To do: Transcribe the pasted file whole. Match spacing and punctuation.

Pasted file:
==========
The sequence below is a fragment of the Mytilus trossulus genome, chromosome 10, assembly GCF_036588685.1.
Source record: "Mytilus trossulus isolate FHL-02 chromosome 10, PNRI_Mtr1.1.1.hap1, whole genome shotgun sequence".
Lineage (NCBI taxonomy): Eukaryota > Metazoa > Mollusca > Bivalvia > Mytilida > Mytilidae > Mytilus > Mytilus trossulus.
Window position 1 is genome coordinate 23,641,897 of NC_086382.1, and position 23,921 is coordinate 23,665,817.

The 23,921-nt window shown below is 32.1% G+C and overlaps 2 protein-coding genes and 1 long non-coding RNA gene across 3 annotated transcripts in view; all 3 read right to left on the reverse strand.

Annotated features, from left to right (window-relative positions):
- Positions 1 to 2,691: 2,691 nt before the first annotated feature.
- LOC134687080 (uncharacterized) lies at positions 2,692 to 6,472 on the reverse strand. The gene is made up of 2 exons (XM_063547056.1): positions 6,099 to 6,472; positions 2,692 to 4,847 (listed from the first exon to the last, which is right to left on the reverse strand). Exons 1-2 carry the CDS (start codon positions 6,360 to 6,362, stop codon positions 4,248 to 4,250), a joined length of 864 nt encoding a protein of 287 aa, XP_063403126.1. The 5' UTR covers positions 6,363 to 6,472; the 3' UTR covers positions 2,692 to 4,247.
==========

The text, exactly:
The sequence below is a fragment of the Mytilus trossulus genome, chromosome 10, assembly GCF_036588685.1.
Source record: "Mytilus trossulus isolate FHL-02 chromosome 10, PNRI_Mtr1.1.1.hap1, whole genome shotgun sequence".
Lineage (NCBI taxonomy): Eukaryota > Metazoa > Mollusca > Bivalvia > Mytilida > Mytilidae > Mytilus > Mytilus trossulus.
Window position 1 is genome coordinate 23,641,897 of NC_086382.1, and position 23,921 is coordinate 23,665,817.

The 23,921-nt window shown below is 32.1% G+C and overlaps 2 protein-coding genes and 1 long non-coding RNA gene across 3 annotated transcripts in view; all 3 read right to left on the reverse strand.

Annotated features, from left to right (window-relative positions):
- Positions 1 to 2,691: 2,691 nt before the first annotated feature.
- LOC134687080 (uncharacterized) lies at positions 2,692 to 6,472 on the reverse strand. The gene is made up of 2 exons (XM_063547056.1): positions 6,099 to 6,472; positions 2,692 to 4,847 (listed from the first exon to the last, which is right to left on the reverse strand). Exons 1-2 carry the CDS (start codon positions 6,360 to 6,362, stop codon positions 4,248 to 4,250), a joined length of 864 nt encoding a protein of 287 aa, XP_063403126.1. The 5' UTR covers positions 6,363 to 6,472; the 3' UTR covers positions 2,692 to 4,247.